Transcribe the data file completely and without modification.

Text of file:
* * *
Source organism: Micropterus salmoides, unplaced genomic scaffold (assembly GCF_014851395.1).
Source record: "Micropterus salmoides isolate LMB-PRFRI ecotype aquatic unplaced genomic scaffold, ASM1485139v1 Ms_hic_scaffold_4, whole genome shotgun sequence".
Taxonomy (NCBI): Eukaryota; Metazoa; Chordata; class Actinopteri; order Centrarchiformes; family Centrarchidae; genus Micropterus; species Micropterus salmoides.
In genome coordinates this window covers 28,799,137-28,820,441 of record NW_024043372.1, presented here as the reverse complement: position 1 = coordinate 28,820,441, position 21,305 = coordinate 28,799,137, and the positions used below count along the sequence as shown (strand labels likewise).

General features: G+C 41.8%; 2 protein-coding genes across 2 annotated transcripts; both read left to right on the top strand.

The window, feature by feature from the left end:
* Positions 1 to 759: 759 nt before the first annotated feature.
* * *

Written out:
Source organism: Micropterus salmoides, unplaced genomic scaffold (assembly GCF_014851395.1).
Source record: "Micropterus salmoides isolate LMB-PRFRI ecotype aquatic unplaced genomic scaffold, ASM1485139v1 Ms_hic_scaffold_4, whole genome shotgun sequence".
Taxonomy (NCBI): Eukaryota; Metazoa; Chordata; class Actinopteri; order Centrarchiformes; family Centrarchidae; genus Micropterus; species Micropterus salmoides.
In genome coordinates this window covers 28,799,137-28,820,441 of record NW_024043372.1, presented here as the reverse complement: position 1 = coordinate 28,820,441, position 21,305 = coordinate 28,799,137, and the positions used below count along the sequence as shown (strand labels likewise).

General features: G+C 41.8%; 2 protein-coding genes across 2 annotated transcripts; both read left to right on the top strand.

The window, feature by feature from the left end:
* Positions 1 to 759: 759 nt before the first annotated feature.